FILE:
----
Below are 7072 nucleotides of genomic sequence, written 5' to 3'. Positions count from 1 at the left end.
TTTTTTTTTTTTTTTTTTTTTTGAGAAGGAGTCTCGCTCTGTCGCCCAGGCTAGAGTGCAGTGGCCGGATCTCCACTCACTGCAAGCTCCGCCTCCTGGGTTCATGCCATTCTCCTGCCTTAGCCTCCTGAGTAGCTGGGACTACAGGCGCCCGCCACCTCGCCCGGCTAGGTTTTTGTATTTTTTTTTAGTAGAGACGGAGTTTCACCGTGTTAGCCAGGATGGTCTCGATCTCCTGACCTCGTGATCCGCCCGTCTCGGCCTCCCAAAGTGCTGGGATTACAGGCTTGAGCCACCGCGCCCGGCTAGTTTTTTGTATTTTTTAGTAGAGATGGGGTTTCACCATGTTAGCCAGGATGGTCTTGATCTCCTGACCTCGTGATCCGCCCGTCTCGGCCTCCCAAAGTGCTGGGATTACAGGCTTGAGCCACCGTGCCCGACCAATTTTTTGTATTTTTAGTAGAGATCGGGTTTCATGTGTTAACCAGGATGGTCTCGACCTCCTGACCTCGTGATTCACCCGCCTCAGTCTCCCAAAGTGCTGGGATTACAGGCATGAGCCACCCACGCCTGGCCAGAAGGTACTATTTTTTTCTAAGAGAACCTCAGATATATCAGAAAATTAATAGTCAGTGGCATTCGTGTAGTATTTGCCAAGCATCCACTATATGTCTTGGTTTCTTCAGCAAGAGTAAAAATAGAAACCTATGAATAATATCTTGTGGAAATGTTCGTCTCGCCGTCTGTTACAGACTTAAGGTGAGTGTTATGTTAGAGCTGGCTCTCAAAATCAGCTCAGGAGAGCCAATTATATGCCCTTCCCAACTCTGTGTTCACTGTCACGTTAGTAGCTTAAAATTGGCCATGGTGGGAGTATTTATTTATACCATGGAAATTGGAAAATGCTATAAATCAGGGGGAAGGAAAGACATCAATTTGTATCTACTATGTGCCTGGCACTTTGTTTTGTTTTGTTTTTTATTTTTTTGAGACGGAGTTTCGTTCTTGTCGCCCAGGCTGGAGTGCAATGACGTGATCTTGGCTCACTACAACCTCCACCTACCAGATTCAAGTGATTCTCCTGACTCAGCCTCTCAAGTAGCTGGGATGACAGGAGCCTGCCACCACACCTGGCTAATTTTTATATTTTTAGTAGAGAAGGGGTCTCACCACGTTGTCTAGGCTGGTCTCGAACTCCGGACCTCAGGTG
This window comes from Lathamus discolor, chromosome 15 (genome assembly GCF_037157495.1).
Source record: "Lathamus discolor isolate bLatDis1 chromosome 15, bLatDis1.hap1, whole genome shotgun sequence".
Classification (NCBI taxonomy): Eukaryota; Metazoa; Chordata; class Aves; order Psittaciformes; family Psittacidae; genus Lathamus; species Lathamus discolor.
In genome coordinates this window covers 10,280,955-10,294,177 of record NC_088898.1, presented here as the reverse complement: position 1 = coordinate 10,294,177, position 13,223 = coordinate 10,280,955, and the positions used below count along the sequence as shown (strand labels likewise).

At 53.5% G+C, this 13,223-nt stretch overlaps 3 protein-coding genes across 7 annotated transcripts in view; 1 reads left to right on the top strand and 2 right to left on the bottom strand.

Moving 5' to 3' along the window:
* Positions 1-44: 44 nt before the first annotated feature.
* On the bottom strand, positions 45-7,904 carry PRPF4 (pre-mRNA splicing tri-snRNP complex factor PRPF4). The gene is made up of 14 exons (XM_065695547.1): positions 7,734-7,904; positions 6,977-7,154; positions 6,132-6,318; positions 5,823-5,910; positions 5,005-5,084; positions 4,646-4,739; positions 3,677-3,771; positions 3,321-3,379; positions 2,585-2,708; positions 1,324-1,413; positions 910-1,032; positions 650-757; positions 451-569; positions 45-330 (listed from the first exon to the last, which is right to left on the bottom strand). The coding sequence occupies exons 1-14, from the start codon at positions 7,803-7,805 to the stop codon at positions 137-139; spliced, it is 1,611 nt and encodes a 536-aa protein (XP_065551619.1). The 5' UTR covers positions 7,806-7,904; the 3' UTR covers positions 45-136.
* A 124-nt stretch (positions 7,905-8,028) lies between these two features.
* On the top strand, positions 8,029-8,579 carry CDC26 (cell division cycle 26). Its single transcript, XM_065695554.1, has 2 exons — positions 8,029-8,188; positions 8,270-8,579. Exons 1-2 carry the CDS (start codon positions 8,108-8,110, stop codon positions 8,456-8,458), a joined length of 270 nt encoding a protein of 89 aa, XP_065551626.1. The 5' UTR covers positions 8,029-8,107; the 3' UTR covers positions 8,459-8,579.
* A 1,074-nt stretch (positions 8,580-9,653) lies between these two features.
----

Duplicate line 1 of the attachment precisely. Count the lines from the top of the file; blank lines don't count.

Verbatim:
Below are 7072 nucleotides of genomic sequence, written 5' to 3'. Positions count from 1 at the left end.